"All people know me as [the] Father of Spinning, so their parents come to me and say, 'Look at these Mageshis!' So I try to encourage them to be safe."
And these kids will have an easier time of it, especially in terms of safety, should government acquiesce and make a sport out of this phenomenon. It has all the classic calling cards of an everyman's sport, just like football: the lack of discrimination, the primal excitement, the come-all and one-for-all vibe. Subsidy and regulation is what is sorely needed for spinning to shed the stigma of gangster culture and non-regulation. But it's so damn expensive.
"Bra—you don't wanna know. You don't wanna know. There's nothing as expensive as spinning, hey," says Mageshe when I quiz him about it.
Pule Earm is a documentary filmmaker, spinning promoter, commentator, and political busybody. He only spins in private, to be able to articulate the feeling to other people, to "categorically explain the feeling of performance better than a spinner can." He's made it his mission since 2009 to punt this township pastime into the big time on the national circuit. Pule is the confluence point between politics and the spinner on the ground.
"I realized early that the guys don't have a voice," he says. "So my entry level was being a spokesperson on behalf of the industry, through my storytelling capacities."
He's founded Soweto Drift, a spinning school and promotions agency that's at the forefront of the drive for regulation.
"The whole concept of Soweto Drift came from a film. It was inspired by the likes of Tokyo Drift, The Fast and the Furious," he tells me. "We wanted to make it into a South African concept. The film has been played on a couple of film festivals and is now even on Mzansi [a local film channel].
"I met with Fikile Mbalula [South African Minister of Sport] last month to talk about spinning. I've met him on a number of occasions as a comrade, so I know him, you know. Basically, it was out of this world. He just came and greeted us and we had a conversation with the director-general of motorsport. The idea of them taking this so seriously inspired me to push harder."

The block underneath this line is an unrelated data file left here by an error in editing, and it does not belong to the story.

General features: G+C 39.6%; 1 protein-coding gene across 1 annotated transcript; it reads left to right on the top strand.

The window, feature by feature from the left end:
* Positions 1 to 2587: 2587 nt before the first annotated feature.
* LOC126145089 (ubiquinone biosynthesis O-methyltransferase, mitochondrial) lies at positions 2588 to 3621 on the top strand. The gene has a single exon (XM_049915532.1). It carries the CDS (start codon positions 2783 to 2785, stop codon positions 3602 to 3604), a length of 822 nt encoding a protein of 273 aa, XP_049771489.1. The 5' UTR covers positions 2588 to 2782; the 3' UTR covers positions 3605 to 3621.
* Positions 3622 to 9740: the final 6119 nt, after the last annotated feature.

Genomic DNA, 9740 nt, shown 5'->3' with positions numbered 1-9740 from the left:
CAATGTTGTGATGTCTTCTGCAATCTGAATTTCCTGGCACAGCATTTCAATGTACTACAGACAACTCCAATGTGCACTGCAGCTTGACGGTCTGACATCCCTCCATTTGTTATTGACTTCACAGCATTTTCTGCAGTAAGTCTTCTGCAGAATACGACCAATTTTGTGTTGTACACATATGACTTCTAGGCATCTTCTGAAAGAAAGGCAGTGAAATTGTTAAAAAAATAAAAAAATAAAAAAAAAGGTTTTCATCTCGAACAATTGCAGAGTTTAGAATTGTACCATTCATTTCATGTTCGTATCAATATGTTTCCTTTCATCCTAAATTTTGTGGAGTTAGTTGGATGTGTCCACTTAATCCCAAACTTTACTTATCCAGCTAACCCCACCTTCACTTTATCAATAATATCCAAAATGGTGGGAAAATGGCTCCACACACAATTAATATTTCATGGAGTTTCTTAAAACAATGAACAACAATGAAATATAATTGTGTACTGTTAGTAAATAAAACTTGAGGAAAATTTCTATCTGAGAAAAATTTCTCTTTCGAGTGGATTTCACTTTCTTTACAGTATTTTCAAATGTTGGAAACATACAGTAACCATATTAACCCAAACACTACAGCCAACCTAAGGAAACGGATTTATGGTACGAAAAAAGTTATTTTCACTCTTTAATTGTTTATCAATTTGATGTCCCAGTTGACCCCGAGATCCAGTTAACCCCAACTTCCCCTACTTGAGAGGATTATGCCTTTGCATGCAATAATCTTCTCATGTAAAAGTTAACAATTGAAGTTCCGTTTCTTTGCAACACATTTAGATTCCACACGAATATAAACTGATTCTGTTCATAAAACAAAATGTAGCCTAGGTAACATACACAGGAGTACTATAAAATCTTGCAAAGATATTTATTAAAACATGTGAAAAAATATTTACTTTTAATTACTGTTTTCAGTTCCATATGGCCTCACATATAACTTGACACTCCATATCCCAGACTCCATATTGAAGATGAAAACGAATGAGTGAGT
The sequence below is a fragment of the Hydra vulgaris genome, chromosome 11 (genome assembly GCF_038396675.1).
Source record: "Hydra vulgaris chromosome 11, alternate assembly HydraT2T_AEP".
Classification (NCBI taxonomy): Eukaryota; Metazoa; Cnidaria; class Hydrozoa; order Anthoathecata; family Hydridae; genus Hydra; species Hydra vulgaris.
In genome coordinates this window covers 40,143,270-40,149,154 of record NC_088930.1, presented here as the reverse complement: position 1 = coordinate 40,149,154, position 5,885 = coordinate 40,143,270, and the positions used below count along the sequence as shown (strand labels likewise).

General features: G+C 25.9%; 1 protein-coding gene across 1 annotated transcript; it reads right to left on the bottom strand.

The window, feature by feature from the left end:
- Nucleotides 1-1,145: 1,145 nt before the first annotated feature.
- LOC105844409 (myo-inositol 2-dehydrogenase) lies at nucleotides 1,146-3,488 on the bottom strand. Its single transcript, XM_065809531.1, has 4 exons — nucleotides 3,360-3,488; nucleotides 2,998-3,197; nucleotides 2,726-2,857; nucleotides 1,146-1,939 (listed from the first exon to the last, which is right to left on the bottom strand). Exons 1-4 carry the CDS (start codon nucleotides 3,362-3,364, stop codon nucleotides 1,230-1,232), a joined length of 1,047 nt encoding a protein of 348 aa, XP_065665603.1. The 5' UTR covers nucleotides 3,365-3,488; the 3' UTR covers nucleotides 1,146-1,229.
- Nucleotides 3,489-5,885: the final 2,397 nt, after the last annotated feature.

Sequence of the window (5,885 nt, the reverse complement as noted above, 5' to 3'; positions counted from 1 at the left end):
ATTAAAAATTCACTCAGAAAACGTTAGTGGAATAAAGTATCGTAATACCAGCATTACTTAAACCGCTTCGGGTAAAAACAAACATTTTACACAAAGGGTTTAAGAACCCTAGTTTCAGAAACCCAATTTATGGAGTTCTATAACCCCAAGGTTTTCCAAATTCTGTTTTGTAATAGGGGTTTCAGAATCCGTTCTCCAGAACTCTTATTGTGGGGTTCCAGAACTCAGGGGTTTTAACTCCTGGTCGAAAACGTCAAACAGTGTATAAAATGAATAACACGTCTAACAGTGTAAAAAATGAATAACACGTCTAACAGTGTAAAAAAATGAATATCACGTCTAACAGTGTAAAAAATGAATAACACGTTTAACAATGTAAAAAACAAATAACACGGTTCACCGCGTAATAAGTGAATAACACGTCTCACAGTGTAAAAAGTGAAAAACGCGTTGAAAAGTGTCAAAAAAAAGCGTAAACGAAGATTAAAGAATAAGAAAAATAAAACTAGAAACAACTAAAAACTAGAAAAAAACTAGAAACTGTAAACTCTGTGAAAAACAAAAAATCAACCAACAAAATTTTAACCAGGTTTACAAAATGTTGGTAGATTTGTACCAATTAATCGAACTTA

His pushing has led to a partial breakdown of social and class divisions, to the point where even white folk from upper-class Johannesburg—along with a host of political celebs—make the trip to inner Soweto regularly. Which is maybe the only thing stranger than the sight of a bunch of guys clambering over screeching cars mid-doughnut.
"It is definitely a recent thing," he says. "The guys in the industry, they started inviting their white friends. We do the spinning in Soweto. The attendance isn't as high as the events in the East Rand, or Mayhem in Pretoria. It's because of the nature of the venues we use. In Soweto, it's hardcore township. The neighboring residents in Pretoria are white, so you get more white people there, as opposed to Soweto. I will take that credit alone and say Soweto Drift has made that possible, and inspired other promoters to broaden their horizons in terms of their target markets. That makes it easier for other people to have whites at their events. Now that spinning is in that environment, the motorsport fanatics will go anywhere.
"It makes me excited. Because the way we want to position car spinning is to make it a national sport. So we can't be ignorant, or envious, when white people are at the events. That's what we want. Unfortunately, we live in a world where some of us believe that if a white man endorses something, it's successful. Personally, I don't believe that, but I have no problem with white communities coming to the spinning. I see that as positive, and it simply means that if the audience can easily adapt to sharing, without putting up barriers, so can the motorsport in terms of administrative processes and maybe get some non-white people on the boards of motorsport directors.
"You get all types of backgrounds. You get guys from the poor communities, the middle class, the high class. It's not like boxing, where, you know, you only get the elite. Or cricket. It's like soccer, basically," says Pule. "It crosses all the lines in terms of race, politics, class—it doesn't discriminate."
In a country as divided as South Africa, that takes some doing.